It’s the ninth weapons test by Pyongyang since the start of the year and the second this month
North Korea fired an “unidentified projectile” on Wednesday, but it appears to have failed moments after takeoff, the South Korean military has said.
Reports of a botched missile test by Pyongyang first appeared in Japanese media and were later echoed by Seoul.
“North Korea fired an unknown projectile… but it is presumed that it failed immediately after launch,” the South Korean Joint Chiefs of Staff said in a statement.
According to the statement, the launch took place in an area near the airport of Pyongyang, which was the site of several earlier tests of what the US claims were intercontinental ballistic missiles (ICBMs).
NK News website, which follows events in North Korea, said witnesses reported hearing a loud “blowing” sound – similar to that of a large plane – and the sound of a loud “crash” after that. There were also images available of a smoke cloud in the sky above the North Korean capital, the outlet added.
The US Indo-Pacific Command later said that it was a ballistic missile launch, while urging the North to “refrain from further destabilizing acts.”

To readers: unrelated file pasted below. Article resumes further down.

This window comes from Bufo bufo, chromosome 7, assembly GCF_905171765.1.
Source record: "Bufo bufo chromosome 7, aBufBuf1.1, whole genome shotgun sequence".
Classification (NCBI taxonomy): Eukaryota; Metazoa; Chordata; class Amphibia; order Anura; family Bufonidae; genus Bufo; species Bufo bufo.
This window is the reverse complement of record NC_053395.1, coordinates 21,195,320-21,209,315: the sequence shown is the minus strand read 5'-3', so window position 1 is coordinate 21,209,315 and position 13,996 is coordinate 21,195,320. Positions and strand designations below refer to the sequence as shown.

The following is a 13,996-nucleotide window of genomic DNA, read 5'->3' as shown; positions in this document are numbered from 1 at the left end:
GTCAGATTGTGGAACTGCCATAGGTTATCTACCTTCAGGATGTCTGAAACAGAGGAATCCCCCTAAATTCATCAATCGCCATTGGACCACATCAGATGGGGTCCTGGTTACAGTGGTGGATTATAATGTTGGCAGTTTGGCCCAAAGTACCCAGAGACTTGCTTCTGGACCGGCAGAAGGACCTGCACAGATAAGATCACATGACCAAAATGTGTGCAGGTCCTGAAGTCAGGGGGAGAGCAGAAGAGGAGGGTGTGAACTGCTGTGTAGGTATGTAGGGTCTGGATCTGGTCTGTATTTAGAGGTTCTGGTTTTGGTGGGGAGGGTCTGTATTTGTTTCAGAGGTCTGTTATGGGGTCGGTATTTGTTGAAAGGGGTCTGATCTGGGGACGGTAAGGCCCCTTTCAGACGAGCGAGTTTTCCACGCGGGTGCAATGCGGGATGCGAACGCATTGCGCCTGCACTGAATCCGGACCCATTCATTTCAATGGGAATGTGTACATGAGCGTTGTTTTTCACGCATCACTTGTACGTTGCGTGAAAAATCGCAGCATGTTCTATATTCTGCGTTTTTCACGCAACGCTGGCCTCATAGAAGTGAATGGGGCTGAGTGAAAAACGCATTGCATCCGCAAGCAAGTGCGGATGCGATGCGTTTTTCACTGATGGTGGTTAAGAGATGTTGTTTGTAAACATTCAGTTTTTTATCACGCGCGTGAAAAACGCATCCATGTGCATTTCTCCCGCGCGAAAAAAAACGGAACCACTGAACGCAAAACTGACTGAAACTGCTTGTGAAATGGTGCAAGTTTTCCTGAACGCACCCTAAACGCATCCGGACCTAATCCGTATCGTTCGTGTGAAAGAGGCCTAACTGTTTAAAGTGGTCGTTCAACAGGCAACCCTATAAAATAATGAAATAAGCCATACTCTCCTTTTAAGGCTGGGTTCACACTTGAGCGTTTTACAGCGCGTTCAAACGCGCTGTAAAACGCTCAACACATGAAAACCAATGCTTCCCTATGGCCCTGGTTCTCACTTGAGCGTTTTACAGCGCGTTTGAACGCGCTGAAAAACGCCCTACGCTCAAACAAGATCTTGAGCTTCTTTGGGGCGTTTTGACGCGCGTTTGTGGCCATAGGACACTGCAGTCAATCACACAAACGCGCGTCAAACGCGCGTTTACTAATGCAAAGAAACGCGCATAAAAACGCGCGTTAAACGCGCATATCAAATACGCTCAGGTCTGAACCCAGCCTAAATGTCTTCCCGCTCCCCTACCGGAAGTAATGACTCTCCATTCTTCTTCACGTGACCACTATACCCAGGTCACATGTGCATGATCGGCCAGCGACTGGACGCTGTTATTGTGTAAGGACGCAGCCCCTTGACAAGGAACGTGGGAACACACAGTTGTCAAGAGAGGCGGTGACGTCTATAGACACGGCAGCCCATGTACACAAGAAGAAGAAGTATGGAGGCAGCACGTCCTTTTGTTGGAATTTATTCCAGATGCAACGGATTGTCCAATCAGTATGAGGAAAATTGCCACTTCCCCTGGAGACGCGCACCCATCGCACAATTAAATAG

Pyongyang is believed to have carried out a record nine weapons tests this year, with the latest staged on March 5.
North Korea maintains that at least two of the launches were a “reconnaissance satellite,” but Seoul and Washington insist they were all part of work on a new intercontinental ballistic missile system, dubbed the ‘monster missile’.
A nuclear-capable ICBM can travel a distance of around 5,500km (3,417 miles), putting the US in range of a possible strike by Pyongyang.
North Korea is banned from ballistic missile and nuclear tests by the UN, which imposed harsh sanctions on the country.
Pyongyang had placed a moratorium on such activities in 2018 after the beginning of peace talks between North Korean leader Kim Jong-un and then-US President Donald Trump. But the negotiations stalled over Washington’s unwillingness to lift sanctions, with Kim saying in 2020 that the testing would resume.
South Korea and the US have also recently accused the North of trying to restore the tunnels at the Punggye-ri site, where it conducted six nuclear weapons tests between 2006 and 2017.